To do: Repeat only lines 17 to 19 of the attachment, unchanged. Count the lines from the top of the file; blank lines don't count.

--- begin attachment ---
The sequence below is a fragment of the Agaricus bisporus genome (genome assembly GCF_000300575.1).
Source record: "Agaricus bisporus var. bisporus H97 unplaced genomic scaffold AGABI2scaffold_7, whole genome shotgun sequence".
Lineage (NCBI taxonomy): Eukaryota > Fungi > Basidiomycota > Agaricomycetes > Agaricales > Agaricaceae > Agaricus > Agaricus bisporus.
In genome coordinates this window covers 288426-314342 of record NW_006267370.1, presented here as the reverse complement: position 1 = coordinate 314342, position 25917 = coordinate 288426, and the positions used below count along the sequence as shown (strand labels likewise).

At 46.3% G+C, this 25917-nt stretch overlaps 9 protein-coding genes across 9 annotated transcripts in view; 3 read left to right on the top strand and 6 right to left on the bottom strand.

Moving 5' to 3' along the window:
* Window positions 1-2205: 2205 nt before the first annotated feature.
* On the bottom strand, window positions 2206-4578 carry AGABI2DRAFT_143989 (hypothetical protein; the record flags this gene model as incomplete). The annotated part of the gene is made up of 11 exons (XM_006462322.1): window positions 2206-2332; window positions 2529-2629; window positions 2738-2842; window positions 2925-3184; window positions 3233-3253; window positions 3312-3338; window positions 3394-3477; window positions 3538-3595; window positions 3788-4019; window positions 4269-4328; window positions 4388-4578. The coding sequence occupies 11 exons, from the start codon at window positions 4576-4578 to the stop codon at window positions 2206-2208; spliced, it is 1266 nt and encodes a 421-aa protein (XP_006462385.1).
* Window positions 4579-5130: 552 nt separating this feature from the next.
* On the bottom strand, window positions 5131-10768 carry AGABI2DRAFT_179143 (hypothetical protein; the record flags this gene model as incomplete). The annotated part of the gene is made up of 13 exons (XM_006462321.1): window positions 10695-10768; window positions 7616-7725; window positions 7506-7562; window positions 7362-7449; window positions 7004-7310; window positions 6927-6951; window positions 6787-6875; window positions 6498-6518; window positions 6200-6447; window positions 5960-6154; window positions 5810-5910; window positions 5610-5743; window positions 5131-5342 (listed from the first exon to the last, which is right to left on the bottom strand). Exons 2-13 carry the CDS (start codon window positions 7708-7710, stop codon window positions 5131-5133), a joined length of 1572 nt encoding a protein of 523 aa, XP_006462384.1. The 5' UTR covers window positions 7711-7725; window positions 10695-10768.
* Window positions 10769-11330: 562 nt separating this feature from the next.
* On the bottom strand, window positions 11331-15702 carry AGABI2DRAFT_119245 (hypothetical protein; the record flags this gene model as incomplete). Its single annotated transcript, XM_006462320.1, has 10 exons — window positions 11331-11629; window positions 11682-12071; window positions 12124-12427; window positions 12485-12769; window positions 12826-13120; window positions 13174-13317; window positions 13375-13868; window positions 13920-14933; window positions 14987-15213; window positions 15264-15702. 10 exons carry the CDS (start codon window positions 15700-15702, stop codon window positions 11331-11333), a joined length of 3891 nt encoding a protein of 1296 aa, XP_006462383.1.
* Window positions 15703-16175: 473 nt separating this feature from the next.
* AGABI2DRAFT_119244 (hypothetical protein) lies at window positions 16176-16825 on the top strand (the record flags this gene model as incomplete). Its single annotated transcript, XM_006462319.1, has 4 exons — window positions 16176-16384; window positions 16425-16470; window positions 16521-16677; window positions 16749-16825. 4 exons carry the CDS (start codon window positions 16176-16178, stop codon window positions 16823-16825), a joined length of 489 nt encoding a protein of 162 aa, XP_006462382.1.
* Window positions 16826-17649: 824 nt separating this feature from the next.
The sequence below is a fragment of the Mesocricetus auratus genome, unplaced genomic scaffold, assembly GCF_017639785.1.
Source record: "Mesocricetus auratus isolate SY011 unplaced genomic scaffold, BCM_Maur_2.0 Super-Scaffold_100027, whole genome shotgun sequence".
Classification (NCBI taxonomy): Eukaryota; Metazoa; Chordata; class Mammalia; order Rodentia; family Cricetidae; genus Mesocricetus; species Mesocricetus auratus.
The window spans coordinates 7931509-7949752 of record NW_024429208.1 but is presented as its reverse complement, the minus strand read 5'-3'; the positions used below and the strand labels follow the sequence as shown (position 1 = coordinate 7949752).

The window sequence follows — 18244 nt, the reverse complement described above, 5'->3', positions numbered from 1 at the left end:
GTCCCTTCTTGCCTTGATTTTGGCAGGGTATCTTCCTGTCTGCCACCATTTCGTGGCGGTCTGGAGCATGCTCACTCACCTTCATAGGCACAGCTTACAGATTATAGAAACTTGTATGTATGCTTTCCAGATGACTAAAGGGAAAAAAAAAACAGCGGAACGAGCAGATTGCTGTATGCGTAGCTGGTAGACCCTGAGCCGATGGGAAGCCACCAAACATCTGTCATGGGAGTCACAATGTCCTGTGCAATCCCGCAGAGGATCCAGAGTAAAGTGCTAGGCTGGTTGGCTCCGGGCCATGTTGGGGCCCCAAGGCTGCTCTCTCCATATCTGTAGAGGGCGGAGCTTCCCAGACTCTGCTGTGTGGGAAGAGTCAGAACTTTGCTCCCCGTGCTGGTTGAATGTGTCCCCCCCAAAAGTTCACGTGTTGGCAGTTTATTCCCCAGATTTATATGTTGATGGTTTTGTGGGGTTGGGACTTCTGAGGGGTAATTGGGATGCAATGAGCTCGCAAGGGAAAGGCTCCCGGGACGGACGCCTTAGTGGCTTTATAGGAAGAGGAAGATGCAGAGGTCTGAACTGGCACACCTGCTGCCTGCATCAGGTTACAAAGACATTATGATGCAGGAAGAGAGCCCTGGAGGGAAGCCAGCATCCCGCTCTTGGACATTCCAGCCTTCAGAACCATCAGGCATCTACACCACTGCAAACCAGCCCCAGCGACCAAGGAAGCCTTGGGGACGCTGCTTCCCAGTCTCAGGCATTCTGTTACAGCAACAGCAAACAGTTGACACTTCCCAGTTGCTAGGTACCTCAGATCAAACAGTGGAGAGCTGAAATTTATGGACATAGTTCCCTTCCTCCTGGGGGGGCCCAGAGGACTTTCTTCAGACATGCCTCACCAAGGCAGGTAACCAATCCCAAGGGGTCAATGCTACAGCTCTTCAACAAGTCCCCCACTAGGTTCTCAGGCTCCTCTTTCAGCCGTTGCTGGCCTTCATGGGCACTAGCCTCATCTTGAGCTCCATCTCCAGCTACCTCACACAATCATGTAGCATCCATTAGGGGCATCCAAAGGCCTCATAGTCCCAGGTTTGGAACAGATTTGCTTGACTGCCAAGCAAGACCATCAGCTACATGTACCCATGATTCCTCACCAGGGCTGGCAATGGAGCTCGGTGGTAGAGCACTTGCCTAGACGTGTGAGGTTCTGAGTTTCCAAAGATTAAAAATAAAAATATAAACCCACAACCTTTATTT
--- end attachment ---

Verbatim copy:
Source record: "Mesocricetus auratus isolate SY011 unplaced genomic scaffold, BCM_Maur_2.0 Super-Scaffold_100027, whole genome shotgun sequence".
Classification (NCBI taxonomy): Eukaryota; Metazoa; Chordata; class Mammalia; order Rodentia; family Cricetidae; genus Mesocricetus; species Mesocricetus auratus.
The window spans coordinates 7931509-7949752 of record NW_024429208.1 but is presented as its reverse complement, the minus strand read 5'-3'; the positions used below and the strand labels follow the sequence as shown (position 1 = coordinate 7949752).